The benefits of an Undergraduate education are often lost amidst the multitude of pressures and requirements that are characteristics of a traditional medical education. If it weren’t for HPME, I would have been a bio-medical engineer trapped in the mundane mathematical equations and problem sets instead of being free in developing critical communication skills in the classroom, learning to be a leader on campus, and discovering my passion for non-profit work with various Chicago organizations. The emotional, spiritual, and intellectual challenge that HPME provided has instilled in me the ambition and thoughtfulness that is required to be a physician who is endlessly committed to the pursuit of serving the human community.
Upon graduating High School, I thought I had everything figured out. It is only after I left the comforts of home that I realized that there was much to be learned and discovered. My commitment to medicine has never wavered but the reasons for wanting to be a physician have found new resting places. The security and flexibility of HPME allowed me to venture out to areas of interests and study that I would never have considered before or simply would have been afraid to. I decided to pursue Religious Studies as my Undergraduate major, which served as the perfect complement to my pre-medical scientific studies. Being intimately attached to studying what motivates and influences people pushed me to re-inspect the relevance of my own spirituality. The exposure to non-scientific scholarship allowed me to organize speaking events on political, social, and religious issues for the Northwestern student body. This leadership experience with the Muslim-cultural Students Association motivated me to learn more about the American-Muslim community through securing a WCAS summer research grant in order to pursue independent study. The social science research I conducted with the help of the grant gave me an access to the non-profit world through which I found people and passions that I will treasure for a lifetime. Particularly, my work with the Inner-city Muslim Action Network (IMAN) served as a living example of how to positively employ one’s spirituality to serve underprivileged communities. Fortunately, I was able to provide the same chance for others on campus via the establishment of the first-ever college chapter of IMAN at Northwestern. Additionally, through my service in the free health clinic at IMAN, I discovered my passion for Public Health, one that translated into my pursuit of the Masters in Public Health degree at Northwestern.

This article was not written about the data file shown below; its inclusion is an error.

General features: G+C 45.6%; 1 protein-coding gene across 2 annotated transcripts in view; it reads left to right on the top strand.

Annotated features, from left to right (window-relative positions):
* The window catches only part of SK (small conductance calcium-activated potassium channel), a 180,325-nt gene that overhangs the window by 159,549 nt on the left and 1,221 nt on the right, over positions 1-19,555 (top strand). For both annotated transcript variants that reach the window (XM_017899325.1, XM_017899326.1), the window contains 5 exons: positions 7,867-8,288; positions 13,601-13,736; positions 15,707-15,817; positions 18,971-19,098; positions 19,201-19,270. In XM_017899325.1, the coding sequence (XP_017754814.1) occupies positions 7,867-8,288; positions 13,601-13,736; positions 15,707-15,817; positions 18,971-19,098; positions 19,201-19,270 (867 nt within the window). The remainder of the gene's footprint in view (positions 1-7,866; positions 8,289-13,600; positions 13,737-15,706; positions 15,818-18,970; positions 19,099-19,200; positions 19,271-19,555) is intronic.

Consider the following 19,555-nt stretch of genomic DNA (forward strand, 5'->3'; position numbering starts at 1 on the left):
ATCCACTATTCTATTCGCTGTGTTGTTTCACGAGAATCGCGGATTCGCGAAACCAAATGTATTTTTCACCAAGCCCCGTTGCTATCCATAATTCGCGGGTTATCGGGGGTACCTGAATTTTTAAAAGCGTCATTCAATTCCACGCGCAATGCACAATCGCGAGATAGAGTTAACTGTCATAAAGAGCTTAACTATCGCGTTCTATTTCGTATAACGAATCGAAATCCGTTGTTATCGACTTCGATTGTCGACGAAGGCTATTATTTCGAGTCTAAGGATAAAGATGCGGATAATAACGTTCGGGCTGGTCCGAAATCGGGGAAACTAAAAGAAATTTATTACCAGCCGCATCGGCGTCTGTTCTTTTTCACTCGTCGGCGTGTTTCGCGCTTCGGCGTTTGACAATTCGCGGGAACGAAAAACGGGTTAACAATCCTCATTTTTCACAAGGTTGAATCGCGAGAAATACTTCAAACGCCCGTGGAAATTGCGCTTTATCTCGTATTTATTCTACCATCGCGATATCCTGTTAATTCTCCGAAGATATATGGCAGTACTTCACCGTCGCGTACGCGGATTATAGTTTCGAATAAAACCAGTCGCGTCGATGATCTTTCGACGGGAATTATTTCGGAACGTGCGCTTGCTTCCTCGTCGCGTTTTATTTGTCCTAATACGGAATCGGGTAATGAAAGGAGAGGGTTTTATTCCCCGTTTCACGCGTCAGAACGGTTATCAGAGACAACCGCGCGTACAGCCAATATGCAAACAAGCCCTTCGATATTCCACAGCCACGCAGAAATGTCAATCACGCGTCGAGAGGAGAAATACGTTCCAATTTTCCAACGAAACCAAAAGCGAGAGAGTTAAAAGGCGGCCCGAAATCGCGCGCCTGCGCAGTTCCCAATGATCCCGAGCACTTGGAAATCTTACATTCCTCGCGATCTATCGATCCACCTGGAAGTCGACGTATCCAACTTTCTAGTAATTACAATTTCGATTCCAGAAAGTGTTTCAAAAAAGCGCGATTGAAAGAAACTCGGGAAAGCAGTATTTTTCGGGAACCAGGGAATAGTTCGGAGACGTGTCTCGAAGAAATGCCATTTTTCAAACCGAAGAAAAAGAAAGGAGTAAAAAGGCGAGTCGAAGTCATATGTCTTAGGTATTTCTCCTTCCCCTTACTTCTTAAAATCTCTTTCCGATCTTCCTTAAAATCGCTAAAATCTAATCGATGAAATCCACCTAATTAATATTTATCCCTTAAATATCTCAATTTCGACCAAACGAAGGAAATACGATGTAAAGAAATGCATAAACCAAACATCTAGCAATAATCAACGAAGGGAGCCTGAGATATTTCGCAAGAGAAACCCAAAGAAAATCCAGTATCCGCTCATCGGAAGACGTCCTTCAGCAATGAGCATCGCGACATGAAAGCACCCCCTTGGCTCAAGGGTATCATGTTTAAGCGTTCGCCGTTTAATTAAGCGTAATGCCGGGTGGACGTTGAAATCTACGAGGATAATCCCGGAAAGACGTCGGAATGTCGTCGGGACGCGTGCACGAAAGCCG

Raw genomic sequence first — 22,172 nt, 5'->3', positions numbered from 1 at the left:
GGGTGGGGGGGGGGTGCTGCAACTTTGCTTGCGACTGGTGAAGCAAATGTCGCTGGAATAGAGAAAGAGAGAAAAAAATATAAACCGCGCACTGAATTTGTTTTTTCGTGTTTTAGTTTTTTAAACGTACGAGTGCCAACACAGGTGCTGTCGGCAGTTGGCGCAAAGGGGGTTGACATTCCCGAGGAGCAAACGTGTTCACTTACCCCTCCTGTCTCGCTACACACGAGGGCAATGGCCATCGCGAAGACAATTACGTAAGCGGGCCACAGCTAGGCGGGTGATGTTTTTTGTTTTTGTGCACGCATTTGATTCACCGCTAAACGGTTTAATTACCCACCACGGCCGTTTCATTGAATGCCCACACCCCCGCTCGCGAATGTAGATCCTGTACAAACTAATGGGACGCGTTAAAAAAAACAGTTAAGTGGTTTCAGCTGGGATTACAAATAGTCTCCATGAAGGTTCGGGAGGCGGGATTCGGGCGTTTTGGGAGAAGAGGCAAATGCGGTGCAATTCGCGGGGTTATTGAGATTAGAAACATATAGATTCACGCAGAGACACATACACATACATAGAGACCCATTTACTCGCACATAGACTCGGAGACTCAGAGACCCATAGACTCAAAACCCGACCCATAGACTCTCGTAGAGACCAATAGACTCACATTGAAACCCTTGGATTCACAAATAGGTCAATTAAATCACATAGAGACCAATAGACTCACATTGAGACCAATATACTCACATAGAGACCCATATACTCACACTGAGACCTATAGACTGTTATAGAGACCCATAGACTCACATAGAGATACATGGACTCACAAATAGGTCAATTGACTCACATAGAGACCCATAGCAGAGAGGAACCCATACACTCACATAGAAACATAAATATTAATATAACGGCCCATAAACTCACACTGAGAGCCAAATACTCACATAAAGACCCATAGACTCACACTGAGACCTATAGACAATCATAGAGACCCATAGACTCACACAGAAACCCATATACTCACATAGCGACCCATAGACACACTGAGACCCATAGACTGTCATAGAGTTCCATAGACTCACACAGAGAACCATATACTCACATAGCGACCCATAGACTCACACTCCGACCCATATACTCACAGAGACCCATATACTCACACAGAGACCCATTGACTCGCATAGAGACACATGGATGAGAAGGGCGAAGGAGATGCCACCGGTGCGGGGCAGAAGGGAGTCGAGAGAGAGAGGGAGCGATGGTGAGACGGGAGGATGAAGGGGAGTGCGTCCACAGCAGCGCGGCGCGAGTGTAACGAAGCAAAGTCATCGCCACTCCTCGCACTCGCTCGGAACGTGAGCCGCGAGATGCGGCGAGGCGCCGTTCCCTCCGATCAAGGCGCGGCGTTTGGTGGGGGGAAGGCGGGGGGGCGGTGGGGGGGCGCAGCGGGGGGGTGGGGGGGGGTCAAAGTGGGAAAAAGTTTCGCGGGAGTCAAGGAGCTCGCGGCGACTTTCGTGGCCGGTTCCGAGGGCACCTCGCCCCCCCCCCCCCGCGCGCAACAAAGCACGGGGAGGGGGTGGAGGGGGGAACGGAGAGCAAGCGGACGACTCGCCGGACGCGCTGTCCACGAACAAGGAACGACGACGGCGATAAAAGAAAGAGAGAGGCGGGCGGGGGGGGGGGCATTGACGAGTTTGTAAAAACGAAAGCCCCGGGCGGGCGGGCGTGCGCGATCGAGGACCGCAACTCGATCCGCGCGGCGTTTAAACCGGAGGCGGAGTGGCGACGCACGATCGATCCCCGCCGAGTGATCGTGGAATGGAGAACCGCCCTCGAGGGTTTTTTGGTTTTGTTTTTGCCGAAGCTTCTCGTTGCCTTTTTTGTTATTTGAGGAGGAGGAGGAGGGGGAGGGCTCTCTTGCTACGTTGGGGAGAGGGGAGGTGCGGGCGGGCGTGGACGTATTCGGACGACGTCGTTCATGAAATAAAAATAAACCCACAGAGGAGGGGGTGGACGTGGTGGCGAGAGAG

Today, I find myself continuing the spirit of my Undergraduate years through working as the Youth Coordinator for the Council on American Islamic Relations, a civil rights organization, in addition to being a 1st year MD/MPH student. Even with the challenge of medical school, my passions and commitments still run deep. Honestly, I would have never once thought that this would be the story I would write by choosing HPME. HPME is not responsible for the particular things that I accomplished or achieved but, more importantly, it instrumental in allowing me to dictate the course of my own goals, ambitions, and maturation so I can one day be the physician that I want to be.